I quit investing in the stock market.
OK, just kidding, I didn’t really quit. I haven’t changed my retirement contributions in anyway (though I feel foolish every time I see a contribution go through, followed by the stock market falling even further). I left my retirement contributions alone because my time horizon gives me the the benefit of time, the one certain cure for this economic malaise.
However, we have stopped contributing to our taxable brokerage accounts simply because of how violent the market has become. Check out the CBOE volatility indices:
- VIX – S&P 500 Volatility Index
- VXN – Nasdaq 100 Volatility Index
- VXD – DJIA Volatility Index
The volatility indices show the market’s expectation for volatility over the next thirty days and as you can see on their charts, they’re at all time highs. That’s why we’re not putting in any more money, we are going to wait until things calm down before we add back in. (That account was for savings on items we need beyond the next five years)
So, without the stock market, the next question is where should we go with our savings?
Bolster The Emergency Fund
This is never a bad decision. With the economy the way it is, we should use any abundance we have left to start saving for potentially leaner months (or years) to come. If you listen to any experts, you might notice more and more are bolstering up their cash positions. As regular people, emergency funds (and CDs/High Yield Savings) are our cash positions and it’s never a bad idea to squirrel away a few nuts for the winter.
Pay Down Debt
If you have any debt, whether it’s a 6% mortgage or a 20% credit card, paying it down is a smart move. Some would say that you should invest your money and take advantage of the leverage, but I think that’s a little too risky given the volatility of the market. The rewards you will reap by getting rid of your debt will far outweigh the potential gains you’ll earn in our current market. I’m not saying that the money you put into the market will be lost, maybe we have hit the bottom and its on its way up, but by paying down debt you free yourself in a way a few extra dollars in stock gains simply won’t. Also, when you pay down a debt, that rate of return is guaranteed.
CDs & High Yield Savings Accounts
There’s nothing wrong with taking the 3-5% APY of a certificate of deposit (the best cd rates are hitting 5% APY) or a high yield savings account (the best high yield savings account rates are near 4% APY). I think there is a stigma against taking these “safe” gains because we have it in our heads that the stock market can yield returns of 10%. The reality is that the 10% metric is one that’s been overplayed and so ingrained that people are looking at the volatility in the market today and wondering how that figure could possible be correct. It’s not. The market may have yielded gains of 10% since the beginning of time but as all mutual funds state – “past returns are not indicative of future performance.”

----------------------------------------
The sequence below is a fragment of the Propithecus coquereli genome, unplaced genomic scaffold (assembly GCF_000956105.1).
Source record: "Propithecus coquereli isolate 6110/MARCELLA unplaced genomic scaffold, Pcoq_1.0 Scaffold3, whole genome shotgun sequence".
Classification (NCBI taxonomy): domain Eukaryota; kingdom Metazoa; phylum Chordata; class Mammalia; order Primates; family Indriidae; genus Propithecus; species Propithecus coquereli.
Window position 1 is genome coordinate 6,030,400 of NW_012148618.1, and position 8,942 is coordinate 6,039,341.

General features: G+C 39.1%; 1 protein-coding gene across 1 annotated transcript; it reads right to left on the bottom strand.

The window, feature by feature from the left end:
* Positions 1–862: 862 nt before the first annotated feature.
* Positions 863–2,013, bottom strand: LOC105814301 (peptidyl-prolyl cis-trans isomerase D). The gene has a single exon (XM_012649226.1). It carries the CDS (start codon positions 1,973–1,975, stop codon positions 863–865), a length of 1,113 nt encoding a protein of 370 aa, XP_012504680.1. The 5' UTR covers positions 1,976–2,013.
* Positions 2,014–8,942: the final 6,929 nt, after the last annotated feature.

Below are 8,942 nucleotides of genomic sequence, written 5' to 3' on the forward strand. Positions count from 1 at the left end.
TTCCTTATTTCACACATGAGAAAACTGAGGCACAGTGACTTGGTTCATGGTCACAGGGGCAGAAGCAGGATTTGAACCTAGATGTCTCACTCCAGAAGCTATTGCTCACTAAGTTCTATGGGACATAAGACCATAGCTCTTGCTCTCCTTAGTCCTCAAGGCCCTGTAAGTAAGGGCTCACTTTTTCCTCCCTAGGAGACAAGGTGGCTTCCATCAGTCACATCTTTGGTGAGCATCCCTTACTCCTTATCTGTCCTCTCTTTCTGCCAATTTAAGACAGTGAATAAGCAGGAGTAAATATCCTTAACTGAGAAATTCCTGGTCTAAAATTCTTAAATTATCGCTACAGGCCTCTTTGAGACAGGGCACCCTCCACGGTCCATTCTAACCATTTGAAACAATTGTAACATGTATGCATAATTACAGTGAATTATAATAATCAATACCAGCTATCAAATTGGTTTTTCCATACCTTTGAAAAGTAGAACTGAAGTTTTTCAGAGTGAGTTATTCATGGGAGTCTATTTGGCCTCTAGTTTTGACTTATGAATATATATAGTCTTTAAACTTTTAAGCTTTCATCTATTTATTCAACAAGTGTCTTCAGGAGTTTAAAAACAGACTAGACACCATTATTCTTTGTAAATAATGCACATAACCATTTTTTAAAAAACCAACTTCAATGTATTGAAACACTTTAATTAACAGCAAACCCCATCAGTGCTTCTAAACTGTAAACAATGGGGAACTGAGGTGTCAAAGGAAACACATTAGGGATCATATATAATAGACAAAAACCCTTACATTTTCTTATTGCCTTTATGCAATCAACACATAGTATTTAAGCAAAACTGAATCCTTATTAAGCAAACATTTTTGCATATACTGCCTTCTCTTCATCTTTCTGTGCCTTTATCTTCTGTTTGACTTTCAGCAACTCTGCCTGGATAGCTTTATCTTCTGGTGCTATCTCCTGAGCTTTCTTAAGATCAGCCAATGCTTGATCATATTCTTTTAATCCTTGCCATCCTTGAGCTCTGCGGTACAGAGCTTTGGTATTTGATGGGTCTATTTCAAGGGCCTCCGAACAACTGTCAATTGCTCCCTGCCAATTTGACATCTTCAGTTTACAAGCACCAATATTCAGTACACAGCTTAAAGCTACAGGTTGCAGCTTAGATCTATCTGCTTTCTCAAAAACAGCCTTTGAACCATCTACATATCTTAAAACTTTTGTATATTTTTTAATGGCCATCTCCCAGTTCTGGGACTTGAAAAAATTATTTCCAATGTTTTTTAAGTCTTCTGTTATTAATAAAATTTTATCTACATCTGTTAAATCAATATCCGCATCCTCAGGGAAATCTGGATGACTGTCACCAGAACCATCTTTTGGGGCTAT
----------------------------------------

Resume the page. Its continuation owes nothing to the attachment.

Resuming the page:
One thing is certain though – a certificate of deposit or high yield savings account will get you that yield. The worst case is that you get your money back (bank failure). Unlike money market accounts, CDs and savings accounts are FDIC insured and you’re protected from loss.
Take the safe bet, it’s OK!
Invest In Yourself
Now is the perfect time to invest in yourself by taking some classes, buying some books, and otherwise augmenting your skills to make yourself a more attractive employee or prospective employee. Investing in yourself is one of the best things you can do with your money as knowledge is something that can stay with you for a very long time and there’s always something you can learn.
You don’t have to go as far as taking a class but if you’re in an industry where certifications, and the knowledge those certifications confirm, are important, go out and test for them. In certification heavy fields, many requisitions are filled by those certificates.
Invest In Money-Savers
It’s often said that replacing a ten year old refrigerator can yield significant cost savings (some figures claim $100-$200 of savings  ). If you have a ten year old refrigerator, consider taking your investment money and replacing it. Let’s say you buy a $2000 fridge and it saves you $100 a year in energy costs – that’s a 5% return on your investment. Since that 5% isn’t taxed, that’s the same as a 6.67% return in the stock market if you’re in the 25% marginal tax bracket. 6.67% return, a new fridge, and being nicer to the environment isn’t too shabby, is it?
There are plenty of other money-savers you can find both in and outside of your home.
Do you have any suggestions on where people can invest nowadays?